As every seasoned pool owner knows, the initial price tag of an inground pool is only part of the cost you have to pay. There’s also the ongoing expense of chemicals, heating, and other things you need to keep your swimming pool safe and clean.
Pool maintenance costs are small in comparison to the price of installing the pool in the first place. However, no estimate of the true cost of owning a pool would be complete without factoring them in.
Why Swimming Pool Maintenance Costs Vary
Unfortunately, there’s no simple answer to how much it costs to maintain an inground pool because of the number of variables involved. Here are some of the major ones:
Size. As you can probably guess, larger pools cost more to maintain. Since chemical treatment is one of the biggest ongoing expenses, having more water tends to increase costs significantly.
Amount of Use. Obviously, if you live in a climate where you use your pool year round, that’s more months where you will be paying higher maintenance costs. But also, consider the number of people who use your pool, and how often they use it. More use equals higher cleaning costs.
Liner. The liner you use (vinyl, fiberglass, or gunite) will affect your ongoing costs. For example, vinyl is more prone to damage and needs to be replaced more often. Fiberglass is more algae-resistant, and may save you money on chemicals.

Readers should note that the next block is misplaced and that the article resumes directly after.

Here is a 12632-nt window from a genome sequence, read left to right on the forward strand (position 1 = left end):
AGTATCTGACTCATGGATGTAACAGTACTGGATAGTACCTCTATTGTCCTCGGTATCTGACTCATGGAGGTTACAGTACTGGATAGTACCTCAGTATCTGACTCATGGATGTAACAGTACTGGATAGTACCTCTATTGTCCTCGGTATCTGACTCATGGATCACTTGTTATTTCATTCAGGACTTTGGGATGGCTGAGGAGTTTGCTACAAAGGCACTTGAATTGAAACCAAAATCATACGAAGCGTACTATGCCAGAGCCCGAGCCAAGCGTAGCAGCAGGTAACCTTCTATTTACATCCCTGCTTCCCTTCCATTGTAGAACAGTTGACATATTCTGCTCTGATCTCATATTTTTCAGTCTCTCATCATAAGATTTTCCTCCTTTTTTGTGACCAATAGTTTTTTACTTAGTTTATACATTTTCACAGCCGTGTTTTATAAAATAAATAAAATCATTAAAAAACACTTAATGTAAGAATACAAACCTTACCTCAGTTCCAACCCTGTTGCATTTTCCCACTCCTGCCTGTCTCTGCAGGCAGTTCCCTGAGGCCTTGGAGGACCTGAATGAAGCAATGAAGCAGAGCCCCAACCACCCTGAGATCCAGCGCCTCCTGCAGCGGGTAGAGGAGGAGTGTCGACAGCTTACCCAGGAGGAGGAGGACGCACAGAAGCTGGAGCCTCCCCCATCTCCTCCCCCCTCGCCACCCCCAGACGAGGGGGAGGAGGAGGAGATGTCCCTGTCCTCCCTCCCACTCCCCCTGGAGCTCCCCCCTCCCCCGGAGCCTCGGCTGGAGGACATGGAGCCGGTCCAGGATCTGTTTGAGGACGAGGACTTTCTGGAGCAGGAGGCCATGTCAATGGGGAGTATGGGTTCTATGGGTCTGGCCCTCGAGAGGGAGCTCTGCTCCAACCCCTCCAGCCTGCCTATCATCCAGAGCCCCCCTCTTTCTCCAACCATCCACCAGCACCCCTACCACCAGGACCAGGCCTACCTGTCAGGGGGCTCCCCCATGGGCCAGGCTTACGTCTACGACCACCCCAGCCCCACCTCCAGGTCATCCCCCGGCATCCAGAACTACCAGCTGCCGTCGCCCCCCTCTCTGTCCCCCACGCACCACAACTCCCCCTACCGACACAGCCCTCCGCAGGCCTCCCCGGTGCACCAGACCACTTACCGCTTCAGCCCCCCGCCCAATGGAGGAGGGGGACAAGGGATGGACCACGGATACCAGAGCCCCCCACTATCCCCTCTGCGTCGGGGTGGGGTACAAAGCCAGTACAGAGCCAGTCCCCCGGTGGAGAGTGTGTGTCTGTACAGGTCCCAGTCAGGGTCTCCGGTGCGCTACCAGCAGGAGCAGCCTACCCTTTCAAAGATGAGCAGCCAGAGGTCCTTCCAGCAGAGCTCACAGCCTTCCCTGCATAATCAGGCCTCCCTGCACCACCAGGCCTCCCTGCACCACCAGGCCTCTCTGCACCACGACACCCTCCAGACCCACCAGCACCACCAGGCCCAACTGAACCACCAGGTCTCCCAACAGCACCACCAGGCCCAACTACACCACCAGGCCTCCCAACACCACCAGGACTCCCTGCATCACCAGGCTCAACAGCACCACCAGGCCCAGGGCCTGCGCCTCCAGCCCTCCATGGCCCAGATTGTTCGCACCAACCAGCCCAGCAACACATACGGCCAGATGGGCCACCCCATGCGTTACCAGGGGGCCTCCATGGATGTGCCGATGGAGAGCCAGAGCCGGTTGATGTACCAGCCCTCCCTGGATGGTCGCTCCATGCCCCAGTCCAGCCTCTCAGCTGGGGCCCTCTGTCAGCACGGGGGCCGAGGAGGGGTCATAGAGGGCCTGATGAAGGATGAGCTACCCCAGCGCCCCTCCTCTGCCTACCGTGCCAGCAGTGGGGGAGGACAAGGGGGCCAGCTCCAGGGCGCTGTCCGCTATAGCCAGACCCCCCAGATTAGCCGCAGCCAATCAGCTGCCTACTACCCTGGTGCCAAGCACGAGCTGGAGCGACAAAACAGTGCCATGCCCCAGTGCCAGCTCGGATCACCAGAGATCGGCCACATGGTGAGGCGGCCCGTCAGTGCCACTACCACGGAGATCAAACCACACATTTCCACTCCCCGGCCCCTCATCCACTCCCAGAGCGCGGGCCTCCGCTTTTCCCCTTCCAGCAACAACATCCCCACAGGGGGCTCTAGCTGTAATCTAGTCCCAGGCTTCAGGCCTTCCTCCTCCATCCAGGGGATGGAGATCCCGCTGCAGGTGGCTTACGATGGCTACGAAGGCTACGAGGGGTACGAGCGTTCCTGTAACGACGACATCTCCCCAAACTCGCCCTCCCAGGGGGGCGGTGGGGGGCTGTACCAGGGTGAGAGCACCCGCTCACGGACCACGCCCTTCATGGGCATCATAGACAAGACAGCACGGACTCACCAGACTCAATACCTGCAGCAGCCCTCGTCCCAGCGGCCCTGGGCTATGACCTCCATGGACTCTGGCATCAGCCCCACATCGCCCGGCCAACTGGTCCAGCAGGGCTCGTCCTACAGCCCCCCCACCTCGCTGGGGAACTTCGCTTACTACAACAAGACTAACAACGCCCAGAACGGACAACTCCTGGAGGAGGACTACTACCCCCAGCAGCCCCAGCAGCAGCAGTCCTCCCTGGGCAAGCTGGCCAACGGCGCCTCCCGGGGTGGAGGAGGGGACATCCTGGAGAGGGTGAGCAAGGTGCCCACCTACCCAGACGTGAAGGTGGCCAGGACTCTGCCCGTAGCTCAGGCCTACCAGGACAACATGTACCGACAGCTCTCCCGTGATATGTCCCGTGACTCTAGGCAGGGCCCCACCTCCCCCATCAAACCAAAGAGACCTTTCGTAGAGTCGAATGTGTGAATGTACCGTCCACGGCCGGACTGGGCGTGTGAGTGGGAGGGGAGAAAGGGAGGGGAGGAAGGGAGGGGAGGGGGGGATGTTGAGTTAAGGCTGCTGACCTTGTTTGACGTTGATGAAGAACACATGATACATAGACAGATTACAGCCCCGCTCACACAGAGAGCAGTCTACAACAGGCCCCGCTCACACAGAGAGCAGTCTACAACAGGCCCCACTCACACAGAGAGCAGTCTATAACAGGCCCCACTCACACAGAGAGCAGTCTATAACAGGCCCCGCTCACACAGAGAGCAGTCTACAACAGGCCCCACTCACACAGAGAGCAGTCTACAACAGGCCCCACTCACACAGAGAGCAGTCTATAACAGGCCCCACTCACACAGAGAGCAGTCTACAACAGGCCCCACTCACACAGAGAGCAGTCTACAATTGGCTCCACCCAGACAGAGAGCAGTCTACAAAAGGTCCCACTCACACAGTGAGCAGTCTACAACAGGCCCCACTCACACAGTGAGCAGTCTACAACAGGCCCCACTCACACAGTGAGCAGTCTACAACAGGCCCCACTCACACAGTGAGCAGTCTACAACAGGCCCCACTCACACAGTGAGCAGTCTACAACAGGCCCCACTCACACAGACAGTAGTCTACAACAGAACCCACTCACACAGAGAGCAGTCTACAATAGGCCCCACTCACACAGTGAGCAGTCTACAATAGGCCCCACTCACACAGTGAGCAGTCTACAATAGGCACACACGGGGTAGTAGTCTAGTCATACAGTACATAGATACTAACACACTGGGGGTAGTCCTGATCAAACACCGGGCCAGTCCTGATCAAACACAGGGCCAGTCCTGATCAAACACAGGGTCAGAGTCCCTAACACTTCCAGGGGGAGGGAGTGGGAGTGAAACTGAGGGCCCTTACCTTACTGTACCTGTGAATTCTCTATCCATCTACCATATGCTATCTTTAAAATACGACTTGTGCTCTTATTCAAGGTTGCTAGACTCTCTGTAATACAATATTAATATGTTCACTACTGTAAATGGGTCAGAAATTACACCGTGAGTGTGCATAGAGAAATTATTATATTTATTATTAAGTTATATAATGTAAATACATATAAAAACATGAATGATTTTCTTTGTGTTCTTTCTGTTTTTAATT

Optional Features. There are optional pool features that cost you money on an ongoing basis (water fountains, slides) and those that save you money (solar pool heaters, salt water systems).
Behavior. Finally, your day-to-day behavior in using the pool can have a dramatic impact on your pool maintenance costs. For example, using an inground pool cover regularly can literally save you hundreds of dollars a year.
Maintenance Costs to Consider
Once you have a general idea of how your pool might be different from the norm, you can start estimating the different costs required to keep it running. Here are some of the biggies:
Chemicals. To make sure your pool water remains clear and sanitary, you have to monitor pool chemistry and add chemicals as needed. For most pool owners, this means buying chlorine in some form. The exact cost varies depending on climate, with warmer temperatures being more conducive to algae growth.
Water. Filling your pool initially is the biggest expense. However, to keep a swimming pool topped off, you also have to continually replace any water lost through evaporation. This means higher water bills.
Electricity. Your pool pump requires extra electricity, as do lighting and heating (assuming you’re not using a solar pool heater).
Wear and Tear. Everything wears down over time – lining, pool covers, electric pool appliances. It’s difficult to accurately predict how many of these items you’ll have to repair or replace each year, but you can bet it will add to your pool maintenance costs.
Time. The most precious asset you have is time, and maintaining a pool costs plenty of it. To save time, you may want to hire a pool service that does much of the work for you – and there again is another expense to consider.
If you look around the internet, you’ll find a lot of conflicting opinions about pool maintenance costs. That’s because of all the variables, which render any quick and simple answer meaningless.
The only way to get an accurate idea of how much you have to pay is to consider your own specific needs and research local prices.